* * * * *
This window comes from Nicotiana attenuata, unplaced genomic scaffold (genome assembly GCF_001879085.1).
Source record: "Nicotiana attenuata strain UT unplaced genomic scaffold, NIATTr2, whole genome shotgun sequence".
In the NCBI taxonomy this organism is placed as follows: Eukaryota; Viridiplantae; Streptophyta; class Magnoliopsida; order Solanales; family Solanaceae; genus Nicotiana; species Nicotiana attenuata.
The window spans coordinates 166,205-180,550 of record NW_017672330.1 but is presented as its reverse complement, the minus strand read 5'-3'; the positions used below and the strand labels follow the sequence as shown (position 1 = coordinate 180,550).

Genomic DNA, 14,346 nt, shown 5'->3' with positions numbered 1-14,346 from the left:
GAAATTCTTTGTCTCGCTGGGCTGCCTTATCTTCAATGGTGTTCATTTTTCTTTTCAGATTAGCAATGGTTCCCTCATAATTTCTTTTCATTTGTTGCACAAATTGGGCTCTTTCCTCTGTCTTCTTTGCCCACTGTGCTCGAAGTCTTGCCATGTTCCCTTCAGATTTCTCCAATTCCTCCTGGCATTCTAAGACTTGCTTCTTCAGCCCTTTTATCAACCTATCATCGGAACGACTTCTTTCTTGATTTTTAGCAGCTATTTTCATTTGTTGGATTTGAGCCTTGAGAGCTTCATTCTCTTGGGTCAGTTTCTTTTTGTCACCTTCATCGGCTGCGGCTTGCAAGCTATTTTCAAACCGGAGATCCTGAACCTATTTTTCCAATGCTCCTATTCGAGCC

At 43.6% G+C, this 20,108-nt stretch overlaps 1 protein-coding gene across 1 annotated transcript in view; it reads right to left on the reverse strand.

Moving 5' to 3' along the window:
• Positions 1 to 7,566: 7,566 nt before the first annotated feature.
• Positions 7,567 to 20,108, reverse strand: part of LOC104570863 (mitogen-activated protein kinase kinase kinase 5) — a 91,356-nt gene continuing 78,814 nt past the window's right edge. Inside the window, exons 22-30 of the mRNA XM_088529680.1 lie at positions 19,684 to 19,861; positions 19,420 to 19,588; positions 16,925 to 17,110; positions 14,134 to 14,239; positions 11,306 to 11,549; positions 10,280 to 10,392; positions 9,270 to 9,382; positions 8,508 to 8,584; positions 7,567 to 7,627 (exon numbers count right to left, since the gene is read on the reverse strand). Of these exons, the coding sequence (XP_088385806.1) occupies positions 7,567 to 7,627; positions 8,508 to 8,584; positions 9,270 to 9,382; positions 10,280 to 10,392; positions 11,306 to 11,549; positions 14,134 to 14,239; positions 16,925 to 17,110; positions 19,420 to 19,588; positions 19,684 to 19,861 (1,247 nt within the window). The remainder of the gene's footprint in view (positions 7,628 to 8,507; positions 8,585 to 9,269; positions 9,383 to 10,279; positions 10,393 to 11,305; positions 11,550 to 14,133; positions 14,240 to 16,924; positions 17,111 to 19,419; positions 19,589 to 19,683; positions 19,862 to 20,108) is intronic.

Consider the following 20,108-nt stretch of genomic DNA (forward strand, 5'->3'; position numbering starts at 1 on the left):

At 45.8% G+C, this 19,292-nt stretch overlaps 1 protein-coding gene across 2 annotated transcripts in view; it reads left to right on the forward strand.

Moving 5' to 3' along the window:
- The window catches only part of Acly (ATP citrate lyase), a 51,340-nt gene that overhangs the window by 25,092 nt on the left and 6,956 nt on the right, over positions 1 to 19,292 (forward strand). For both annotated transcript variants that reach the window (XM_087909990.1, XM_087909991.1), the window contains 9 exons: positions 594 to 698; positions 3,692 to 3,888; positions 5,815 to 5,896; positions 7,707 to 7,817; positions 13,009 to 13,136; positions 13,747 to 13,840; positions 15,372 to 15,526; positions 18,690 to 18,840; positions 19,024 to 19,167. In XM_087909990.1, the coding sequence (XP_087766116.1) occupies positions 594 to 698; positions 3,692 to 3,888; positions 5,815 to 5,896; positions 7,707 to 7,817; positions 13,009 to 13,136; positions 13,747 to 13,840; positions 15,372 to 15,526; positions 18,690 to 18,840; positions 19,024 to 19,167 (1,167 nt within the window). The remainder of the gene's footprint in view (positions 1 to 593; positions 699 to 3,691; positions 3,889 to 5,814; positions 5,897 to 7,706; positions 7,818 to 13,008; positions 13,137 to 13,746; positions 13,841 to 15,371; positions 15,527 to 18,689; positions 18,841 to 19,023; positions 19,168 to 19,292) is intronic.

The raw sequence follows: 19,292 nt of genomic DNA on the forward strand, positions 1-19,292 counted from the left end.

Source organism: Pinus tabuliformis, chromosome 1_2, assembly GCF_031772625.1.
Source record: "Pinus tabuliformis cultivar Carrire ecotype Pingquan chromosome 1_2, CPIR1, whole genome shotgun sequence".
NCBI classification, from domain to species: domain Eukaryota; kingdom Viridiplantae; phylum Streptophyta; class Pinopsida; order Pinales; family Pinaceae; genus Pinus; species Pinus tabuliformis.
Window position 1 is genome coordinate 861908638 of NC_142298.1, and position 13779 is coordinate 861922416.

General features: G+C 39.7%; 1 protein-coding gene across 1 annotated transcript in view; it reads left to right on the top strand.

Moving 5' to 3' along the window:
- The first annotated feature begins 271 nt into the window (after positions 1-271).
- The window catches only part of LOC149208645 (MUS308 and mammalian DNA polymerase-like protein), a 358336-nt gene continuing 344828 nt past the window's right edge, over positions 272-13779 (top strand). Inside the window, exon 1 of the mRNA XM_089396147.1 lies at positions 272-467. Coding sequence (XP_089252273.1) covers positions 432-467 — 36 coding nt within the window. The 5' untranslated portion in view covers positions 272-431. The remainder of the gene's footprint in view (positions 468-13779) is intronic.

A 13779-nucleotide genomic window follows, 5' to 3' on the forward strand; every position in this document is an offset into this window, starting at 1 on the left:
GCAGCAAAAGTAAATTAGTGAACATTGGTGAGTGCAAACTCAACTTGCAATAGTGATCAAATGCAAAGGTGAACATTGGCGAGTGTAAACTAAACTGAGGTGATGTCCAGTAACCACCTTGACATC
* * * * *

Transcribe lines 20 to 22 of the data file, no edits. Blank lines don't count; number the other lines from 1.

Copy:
General features: G+C 39.7%; 1 protein-coding gene across 1 annotated transcript in view; it reads left to right on the top strand.

Moving 5' to 3' along the window:
- The first annotated feature begins 271 nt into the window (after positions 1-271).